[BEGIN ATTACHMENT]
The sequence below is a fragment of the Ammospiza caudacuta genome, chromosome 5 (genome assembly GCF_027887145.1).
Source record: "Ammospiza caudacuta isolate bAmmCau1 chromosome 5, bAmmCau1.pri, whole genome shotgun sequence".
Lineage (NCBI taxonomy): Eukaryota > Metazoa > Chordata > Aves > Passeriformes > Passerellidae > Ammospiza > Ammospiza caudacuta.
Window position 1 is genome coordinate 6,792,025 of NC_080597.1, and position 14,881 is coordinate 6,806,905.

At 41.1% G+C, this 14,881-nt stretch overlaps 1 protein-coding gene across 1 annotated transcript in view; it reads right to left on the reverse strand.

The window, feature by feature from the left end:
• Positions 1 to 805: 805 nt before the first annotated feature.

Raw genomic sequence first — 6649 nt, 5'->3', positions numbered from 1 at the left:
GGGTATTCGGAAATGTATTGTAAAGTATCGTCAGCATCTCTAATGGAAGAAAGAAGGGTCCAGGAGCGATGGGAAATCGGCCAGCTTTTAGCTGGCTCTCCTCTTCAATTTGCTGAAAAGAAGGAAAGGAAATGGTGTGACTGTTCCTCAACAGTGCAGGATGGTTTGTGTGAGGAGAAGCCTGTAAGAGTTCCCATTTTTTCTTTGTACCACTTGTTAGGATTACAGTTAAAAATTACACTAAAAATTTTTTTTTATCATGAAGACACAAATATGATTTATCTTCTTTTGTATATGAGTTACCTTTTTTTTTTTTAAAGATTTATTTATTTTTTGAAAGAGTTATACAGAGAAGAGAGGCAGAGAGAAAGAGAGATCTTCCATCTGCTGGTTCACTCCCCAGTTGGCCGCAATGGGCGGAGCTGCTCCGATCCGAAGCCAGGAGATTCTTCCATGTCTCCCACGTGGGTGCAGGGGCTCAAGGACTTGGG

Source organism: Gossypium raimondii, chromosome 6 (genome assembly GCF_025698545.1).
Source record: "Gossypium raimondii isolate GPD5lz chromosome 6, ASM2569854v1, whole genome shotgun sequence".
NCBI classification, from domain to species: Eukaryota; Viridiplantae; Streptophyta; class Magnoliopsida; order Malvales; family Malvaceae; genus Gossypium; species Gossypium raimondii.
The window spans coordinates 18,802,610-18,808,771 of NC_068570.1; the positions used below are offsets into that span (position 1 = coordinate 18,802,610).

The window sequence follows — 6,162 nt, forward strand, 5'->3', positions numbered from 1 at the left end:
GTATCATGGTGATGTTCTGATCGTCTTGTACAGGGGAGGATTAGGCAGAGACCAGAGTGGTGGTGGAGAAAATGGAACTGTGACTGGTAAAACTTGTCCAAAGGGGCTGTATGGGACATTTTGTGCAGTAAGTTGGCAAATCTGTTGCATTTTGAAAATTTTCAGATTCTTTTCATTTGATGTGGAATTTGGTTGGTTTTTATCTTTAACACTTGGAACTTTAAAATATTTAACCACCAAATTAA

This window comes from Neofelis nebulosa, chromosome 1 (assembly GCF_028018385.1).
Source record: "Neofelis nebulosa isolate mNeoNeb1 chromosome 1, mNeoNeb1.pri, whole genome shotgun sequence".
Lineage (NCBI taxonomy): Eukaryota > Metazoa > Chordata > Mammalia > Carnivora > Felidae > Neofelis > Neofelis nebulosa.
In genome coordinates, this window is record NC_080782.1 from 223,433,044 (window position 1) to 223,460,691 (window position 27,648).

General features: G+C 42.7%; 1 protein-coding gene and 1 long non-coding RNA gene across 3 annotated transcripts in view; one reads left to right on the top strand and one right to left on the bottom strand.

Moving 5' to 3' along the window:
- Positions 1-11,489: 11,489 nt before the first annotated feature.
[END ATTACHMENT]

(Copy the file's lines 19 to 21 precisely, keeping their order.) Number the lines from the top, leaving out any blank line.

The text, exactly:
In genome coordinates, this window is record NC_080782.1 from 223,433,044 (window position 1) to 223,460,691 (window position 27,648).

General features: G+C 42.7%; 1 protein-coding gene and 1 long non-coding RNA gene across 3 annotated transcripts in view; one reads left to right on the top strand and one right to left on the bottom strand.

Moving 5' to 3' along the window: